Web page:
Bag making is a time consuming business, there’s no two ways about it, which makes it especially tempting as a beginner to think ‘Really?  Do we need to faff about with these fiddly wee details?  No-one will notice, right?’  Well that may just have been me in my naivety as a beginner, but there were quite a few things in my first pattern that I skipped over in an effort to just be done with the whole thing, and clipping curves was one of them.

So what exactly does clipping curves do?

Above is my first bag, the bottom corners of which should be nicely rounded, which clearly they are not, but just in case you couldn’t see it clearly, here’s a closeup:

Now fabric is a very pliable medium, but it does get stressed under certain conditions, curves being one of them (and you thought fabric therapy was a joke!)  When you sew 2 pieces of woven fabric together to create the curve, at least one piece will get all bent out of shape, and the warp and weft of the fabric put under strain at angles they normally wouldn’t.  The way to solve this is to cut notches into the seam allowance, which allows the fabric to relax a bit.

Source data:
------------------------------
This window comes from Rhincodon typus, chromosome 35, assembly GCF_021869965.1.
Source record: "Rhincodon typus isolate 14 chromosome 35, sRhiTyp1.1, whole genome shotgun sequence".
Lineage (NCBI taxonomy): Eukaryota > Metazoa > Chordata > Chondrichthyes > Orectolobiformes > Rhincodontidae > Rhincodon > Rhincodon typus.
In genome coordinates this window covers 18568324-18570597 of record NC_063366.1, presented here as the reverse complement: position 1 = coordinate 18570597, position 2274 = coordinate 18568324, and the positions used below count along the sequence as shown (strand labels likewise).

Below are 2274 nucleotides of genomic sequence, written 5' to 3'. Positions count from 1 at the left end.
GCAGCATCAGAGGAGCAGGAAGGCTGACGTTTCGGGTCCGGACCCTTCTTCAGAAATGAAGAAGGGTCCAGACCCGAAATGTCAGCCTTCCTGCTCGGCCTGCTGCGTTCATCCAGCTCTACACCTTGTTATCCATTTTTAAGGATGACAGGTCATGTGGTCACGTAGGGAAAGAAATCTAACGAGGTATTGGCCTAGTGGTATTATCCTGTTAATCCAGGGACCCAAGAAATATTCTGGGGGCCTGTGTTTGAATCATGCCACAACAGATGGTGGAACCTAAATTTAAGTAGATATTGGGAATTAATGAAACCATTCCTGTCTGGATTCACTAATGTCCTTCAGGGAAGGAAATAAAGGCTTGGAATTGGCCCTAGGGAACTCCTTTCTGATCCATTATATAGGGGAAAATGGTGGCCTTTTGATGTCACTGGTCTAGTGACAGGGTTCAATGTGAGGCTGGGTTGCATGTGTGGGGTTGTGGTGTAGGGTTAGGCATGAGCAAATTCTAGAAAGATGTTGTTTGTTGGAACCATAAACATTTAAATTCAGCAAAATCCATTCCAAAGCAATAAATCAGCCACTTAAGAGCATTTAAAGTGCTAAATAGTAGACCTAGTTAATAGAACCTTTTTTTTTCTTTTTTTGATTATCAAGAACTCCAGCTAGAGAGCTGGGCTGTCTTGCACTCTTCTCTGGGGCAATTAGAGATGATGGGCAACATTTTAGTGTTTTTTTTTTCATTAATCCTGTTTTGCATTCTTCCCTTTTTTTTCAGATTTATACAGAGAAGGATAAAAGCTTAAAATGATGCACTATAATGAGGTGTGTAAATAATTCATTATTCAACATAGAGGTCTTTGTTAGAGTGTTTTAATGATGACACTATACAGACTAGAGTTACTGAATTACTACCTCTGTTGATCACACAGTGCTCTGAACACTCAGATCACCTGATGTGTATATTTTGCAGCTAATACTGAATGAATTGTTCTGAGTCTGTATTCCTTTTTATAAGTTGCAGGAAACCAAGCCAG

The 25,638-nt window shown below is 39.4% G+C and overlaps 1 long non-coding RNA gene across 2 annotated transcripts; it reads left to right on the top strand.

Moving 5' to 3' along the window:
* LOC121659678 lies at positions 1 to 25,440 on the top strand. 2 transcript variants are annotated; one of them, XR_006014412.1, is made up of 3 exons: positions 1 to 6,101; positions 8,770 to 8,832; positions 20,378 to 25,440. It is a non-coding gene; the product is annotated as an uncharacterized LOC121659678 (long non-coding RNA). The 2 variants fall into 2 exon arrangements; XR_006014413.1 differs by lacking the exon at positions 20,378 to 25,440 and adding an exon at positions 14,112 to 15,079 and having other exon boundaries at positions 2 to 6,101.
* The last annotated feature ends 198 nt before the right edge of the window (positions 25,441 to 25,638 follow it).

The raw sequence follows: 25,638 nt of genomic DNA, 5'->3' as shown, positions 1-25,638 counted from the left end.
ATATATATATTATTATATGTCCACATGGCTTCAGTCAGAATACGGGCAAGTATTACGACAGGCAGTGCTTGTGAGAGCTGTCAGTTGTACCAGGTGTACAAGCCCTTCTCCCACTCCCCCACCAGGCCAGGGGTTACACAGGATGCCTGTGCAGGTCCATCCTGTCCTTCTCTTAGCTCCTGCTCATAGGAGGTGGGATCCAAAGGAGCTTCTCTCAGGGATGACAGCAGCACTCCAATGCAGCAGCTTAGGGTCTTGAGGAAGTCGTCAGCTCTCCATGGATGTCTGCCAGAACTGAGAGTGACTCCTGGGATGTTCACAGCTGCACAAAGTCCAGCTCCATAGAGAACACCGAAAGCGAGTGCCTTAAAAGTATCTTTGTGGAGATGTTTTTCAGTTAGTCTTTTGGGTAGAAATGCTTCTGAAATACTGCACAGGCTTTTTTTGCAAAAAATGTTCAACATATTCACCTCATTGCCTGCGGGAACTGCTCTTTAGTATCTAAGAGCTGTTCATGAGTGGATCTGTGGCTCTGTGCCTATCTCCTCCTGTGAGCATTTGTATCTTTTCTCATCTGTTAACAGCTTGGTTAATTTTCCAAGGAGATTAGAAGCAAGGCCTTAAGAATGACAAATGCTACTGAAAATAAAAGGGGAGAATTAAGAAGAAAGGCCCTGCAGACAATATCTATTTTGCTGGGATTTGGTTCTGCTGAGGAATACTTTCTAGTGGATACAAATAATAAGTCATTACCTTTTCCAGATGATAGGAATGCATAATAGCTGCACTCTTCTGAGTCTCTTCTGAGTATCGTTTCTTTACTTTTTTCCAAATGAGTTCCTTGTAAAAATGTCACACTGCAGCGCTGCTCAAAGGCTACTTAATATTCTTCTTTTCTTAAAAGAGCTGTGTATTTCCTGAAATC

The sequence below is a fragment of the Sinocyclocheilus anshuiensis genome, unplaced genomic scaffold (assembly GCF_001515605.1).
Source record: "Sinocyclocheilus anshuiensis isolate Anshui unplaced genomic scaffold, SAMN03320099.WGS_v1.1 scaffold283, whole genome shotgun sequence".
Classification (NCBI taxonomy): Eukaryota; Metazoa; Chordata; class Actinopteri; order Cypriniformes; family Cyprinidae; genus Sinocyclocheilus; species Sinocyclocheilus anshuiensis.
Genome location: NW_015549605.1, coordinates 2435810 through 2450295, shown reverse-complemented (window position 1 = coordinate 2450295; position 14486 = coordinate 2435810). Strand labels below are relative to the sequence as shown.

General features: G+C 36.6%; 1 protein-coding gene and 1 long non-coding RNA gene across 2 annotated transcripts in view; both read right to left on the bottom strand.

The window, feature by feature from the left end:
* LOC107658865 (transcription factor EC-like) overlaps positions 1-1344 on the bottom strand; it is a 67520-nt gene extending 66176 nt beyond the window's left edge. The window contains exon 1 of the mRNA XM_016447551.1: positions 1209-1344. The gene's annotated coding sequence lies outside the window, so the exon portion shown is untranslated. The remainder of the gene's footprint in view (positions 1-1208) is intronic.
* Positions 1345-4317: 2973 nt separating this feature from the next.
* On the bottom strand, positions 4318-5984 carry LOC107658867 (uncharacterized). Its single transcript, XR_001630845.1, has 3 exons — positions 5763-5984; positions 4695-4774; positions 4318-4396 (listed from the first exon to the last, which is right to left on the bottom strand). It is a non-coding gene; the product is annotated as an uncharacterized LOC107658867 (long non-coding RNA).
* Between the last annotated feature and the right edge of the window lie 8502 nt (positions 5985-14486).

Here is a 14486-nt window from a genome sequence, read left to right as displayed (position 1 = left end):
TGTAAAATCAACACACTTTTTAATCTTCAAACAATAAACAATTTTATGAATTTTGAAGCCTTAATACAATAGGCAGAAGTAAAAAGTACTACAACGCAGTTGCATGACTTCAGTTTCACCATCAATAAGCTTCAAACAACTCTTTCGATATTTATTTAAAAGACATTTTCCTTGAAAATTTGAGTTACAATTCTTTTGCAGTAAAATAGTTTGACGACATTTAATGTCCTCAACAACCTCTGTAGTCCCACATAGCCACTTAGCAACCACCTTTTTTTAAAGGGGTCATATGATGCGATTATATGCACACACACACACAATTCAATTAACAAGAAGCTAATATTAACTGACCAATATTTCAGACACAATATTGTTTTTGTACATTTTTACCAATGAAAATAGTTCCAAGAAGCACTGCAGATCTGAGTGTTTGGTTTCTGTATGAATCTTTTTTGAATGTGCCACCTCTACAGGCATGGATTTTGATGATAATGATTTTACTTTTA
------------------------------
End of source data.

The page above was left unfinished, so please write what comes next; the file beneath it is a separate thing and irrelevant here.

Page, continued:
Here’s the top curve of one of my recent bags:

And here’s how it looks right side out – note the nice smooth curve:

Now it’s possible that I may go a bit overboard on the clipping of my curves, but I’m a subscriber to the ‘better safe than sorry’ school of learning, and having made bears for years, who have no end of curves, I’ve worked out the number of notches that work best for me, you may be able to get away with less, but if you notice that your curved pieces look more like a series of angled lines, you might need a few more!

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